Manila retains its second position among the top-ten BPO destinations worldwide. It remains ahead of Mumbai, Delhi, Chennai, Hyderabad and Pune but ranks behind Bangalore, according to consultancy Tholons. The rapidly growing BPO industry now represents 6% of Philippines’ GDP and rivals remittances from migrant workers as the country’s largest revenue generator. BPO sector employs more than 1m people and the industry’s revenues, which currently stand at $18bn, could reach $25.5bn in 2016.
The speculation about Jio Infocomm has been going on for too long, it seems. Here‘s what Mukesh Ambani says it will be: And the benefit of its “legacy-free, next-generation voice and broadband network which can be seamlessly upgraded even to 5G and beyond” will be in extending digital connectivity to a wide set of Indian consumers. “In rural areas, we are prioritising connectivity to thousands of schools. This is to ensure that the benefits of our broadband initiative is first and foremost felt by the young students who stand to gain the most by accessing the information superhighway,” he said. “Jio’s true success will be measured by a whole new generation of entrepreneurs, stepping-up to leverage the digital assets that Jio has built.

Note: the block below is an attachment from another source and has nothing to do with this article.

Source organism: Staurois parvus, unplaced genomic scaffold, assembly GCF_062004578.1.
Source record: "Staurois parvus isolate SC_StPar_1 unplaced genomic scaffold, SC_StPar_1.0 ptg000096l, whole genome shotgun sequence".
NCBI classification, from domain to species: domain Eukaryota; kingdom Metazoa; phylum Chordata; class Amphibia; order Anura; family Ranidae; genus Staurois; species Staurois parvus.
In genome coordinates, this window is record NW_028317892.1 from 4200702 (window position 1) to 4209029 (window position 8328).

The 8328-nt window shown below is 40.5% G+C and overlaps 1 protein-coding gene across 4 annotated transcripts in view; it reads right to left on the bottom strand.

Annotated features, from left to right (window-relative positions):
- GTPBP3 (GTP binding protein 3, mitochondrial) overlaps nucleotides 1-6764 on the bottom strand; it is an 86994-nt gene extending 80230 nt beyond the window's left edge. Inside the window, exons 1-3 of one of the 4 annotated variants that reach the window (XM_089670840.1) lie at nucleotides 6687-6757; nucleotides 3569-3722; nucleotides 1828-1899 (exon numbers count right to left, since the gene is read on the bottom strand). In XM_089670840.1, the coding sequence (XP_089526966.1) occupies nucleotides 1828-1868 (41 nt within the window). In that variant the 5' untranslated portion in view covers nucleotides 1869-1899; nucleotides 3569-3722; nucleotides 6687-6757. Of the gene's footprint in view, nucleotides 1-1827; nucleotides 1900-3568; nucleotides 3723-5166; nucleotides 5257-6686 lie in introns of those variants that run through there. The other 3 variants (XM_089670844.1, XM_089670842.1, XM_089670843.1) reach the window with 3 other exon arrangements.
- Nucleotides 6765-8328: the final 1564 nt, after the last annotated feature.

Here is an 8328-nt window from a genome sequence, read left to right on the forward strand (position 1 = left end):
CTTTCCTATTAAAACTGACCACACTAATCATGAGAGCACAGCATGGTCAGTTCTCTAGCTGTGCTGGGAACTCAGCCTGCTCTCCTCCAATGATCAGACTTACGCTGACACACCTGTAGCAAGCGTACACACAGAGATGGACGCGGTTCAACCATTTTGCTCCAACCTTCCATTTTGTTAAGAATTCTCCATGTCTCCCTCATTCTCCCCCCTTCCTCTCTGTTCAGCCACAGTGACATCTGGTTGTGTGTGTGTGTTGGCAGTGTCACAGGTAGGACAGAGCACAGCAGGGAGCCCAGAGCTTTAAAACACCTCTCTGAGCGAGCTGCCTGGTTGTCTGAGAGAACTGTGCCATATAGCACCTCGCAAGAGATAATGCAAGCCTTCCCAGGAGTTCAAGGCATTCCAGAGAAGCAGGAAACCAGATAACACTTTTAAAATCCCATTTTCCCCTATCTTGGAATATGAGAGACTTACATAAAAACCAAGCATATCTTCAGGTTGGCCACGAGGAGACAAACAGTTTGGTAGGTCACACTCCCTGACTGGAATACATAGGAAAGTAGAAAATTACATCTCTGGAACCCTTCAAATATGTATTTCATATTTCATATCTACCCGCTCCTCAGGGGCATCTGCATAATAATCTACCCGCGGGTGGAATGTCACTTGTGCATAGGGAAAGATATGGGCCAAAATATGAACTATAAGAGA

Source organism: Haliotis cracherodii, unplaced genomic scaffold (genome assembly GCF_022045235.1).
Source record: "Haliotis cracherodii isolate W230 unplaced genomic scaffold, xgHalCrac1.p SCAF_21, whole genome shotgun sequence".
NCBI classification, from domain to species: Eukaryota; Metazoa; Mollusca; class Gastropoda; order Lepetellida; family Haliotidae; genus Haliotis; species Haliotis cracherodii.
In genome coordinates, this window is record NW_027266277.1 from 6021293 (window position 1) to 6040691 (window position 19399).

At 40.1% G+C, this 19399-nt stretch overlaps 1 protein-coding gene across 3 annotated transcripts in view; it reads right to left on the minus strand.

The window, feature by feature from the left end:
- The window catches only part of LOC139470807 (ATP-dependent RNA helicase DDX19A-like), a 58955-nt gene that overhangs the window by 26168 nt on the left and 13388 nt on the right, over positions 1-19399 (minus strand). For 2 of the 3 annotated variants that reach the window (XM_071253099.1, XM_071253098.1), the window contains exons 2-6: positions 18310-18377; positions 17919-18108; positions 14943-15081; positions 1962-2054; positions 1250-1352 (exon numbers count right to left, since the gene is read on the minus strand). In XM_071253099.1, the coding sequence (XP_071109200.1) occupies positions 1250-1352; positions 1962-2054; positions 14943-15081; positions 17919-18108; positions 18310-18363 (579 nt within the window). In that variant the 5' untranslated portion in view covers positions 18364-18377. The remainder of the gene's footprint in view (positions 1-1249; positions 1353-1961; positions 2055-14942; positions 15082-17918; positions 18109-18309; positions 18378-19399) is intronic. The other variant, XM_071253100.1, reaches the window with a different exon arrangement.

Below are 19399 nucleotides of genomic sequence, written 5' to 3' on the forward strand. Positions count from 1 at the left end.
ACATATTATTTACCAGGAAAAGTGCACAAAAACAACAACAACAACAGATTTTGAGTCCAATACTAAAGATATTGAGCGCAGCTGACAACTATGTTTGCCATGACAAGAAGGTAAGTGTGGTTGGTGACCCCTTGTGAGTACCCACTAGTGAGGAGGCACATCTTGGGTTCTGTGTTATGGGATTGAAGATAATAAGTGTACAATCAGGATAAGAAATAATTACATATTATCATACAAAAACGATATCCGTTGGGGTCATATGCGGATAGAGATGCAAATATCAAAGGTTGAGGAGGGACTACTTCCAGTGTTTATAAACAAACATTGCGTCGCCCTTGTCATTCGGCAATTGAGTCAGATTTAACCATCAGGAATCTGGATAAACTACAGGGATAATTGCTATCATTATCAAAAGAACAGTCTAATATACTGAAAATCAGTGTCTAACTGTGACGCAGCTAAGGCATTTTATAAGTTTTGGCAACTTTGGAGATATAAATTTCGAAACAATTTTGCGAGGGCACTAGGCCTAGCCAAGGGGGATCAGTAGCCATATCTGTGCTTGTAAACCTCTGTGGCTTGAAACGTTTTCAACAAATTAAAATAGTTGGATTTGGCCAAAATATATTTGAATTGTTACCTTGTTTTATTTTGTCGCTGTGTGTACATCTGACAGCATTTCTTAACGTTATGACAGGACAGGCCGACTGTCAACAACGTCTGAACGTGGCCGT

Digital India Platform (DIP) will be launched in India soon to provide freelance opportunities to computer literate population in India. The Elance-oDesk’s Annual Impact Report 2014 ranks India as the first in top earning freelancer countries. Percentage of population using internet in India is 15.1% (2013) (International Telecommunication Union, 2013). This program will provide opportunities for computer literate to earn from the work open up for public.

Roadmap for revising NOFN-India

Posted on May 13, 2015  /  1 Comments